I wish to transform a tuple type [T1, T1] to some other [T2, T2], where T2 is a subtype of T1. So far this is my best attempt, but I could not figure out the return type on variadicMapping. My guess is that the solution involves the newly introduced variadic tuple types.

type T1 = { property: string };
type T2 = T1 & { otherProperty: number };

const transformType = <T extends T1>(obj: T): T2 => ({
  otherProperty: 0,

const variadicMapping = <T extends T1[]>(objects: T) => {
  return objects.map((e) => transformType(e));

const foo = [{property: 'propertyA' }, { property: 'propertyB' }] as [T1, T1];
const bar = variadicMapping(foo); // T2[] instead of [T2, T2]

You don't need variadic tuple types for this. The problem is that the TypeScript standard library definition for Array.prototype.map() doesn't attempt to represent the fact that array length is preserved. There is an open issue, microsoft/TypeScript#29841, asking for this to be addressed.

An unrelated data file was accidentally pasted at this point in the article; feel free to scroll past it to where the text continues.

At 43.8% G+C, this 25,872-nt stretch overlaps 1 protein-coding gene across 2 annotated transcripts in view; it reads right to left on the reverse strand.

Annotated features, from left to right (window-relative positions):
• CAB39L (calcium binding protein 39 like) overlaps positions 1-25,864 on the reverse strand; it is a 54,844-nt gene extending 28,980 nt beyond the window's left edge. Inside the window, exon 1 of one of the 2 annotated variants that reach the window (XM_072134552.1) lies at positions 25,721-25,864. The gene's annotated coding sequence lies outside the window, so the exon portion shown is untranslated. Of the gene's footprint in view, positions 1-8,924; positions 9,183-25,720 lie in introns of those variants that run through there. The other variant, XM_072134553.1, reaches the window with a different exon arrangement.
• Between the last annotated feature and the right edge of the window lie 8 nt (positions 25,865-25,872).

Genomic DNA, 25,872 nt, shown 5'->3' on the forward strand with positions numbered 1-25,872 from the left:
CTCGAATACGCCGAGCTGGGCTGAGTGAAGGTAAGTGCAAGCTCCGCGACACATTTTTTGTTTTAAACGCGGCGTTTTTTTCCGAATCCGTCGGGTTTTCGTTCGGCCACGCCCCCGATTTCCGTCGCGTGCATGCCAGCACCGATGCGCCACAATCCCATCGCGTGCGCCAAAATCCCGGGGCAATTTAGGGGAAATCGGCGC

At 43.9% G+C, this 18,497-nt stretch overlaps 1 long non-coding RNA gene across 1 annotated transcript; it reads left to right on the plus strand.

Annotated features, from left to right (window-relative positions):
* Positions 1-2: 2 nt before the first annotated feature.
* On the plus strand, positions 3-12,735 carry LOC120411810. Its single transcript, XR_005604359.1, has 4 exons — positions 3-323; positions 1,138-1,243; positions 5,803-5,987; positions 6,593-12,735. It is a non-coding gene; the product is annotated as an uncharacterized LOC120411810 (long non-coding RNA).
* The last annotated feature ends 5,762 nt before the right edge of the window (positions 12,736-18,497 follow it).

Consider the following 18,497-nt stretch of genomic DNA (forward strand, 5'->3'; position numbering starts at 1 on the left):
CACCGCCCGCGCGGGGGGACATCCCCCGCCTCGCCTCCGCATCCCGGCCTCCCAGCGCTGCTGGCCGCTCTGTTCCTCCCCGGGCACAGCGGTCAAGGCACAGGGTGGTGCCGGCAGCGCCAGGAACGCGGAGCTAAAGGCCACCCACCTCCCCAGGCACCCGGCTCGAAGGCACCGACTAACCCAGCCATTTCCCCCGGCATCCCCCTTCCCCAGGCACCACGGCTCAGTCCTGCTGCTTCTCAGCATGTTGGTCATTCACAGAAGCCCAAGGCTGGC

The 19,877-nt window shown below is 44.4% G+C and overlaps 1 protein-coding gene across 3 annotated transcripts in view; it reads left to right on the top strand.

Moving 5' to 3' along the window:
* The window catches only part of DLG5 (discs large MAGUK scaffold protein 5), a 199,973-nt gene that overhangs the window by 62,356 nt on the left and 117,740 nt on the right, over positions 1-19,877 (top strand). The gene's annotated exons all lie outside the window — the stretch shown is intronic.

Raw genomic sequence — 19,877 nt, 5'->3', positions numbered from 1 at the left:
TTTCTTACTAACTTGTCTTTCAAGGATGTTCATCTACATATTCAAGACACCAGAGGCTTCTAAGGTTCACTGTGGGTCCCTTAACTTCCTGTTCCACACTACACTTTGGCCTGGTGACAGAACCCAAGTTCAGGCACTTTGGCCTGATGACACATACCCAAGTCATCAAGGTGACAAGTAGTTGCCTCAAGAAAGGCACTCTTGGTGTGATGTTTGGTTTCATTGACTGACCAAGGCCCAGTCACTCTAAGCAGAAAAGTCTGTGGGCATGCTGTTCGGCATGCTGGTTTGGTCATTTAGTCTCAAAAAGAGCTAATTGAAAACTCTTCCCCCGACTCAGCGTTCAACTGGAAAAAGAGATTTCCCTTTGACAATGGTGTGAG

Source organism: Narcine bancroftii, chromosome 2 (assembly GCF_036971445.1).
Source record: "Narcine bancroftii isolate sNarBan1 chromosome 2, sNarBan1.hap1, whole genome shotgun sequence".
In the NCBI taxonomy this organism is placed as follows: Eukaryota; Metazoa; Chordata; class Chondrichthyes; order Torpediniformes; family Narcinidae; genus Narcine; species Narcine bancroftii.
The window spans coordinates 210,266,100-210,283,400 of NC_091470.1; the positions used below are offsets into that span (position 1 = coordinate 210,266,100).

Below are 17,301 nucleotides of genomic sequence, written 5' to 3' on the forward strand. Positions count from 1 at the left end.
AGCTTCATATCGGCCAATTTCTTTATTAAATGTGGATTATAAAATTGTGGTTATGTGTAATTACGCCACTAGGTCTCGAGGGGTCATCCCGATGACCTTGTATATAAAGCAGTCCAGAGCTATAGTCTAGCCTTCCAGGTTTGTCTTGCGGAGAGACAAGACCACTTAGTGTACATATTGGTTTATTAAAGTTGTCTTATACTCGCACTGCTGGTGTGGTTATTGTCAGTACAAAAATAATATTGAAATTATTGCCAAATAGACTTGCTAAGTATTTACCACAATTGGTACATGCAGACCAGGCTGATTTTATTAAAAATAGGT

If you need the compiler to pay attention to length, you will need to use your own typing for map() via, say, declaration merging. Possibly something like this:

interface Array<T> {
        callbackfn: (value: T, index: number, array: T[]) => U, thisArg?: any
    ): { [K in keyof this]: U };

I'm using mapped tuple types to represent the length preservation, and specifically polymorphic this to capture the fact that we want to iterate over the keys of whatever subtype of Array<T> we happen to be using, such as a tuple.

But messing with definitions for such commonly-used methods might have unexpected results in other parts of your code base, so unless you'd like to worry about whether every use of map() should behave this way, you can use a type assertion to tell the compiler that the result of this specific call to map() is of a particular length and type:

const variadicMapping = <T extends T1[]>(objects: T) => {
    return objects.map((e) => transformType(e)) as { [K in keyof T]: T2 };

Either way you should get the behavior you want:

const bar = variadicMapping(foo); // [T2, T2]

Playground link to code

Your Answer

By clicking “Post Your Answer”, you agree to our terms of service, privacy policy and cookie policy

Not the answer you're looking for? Browse other questions tagged or ask your own question.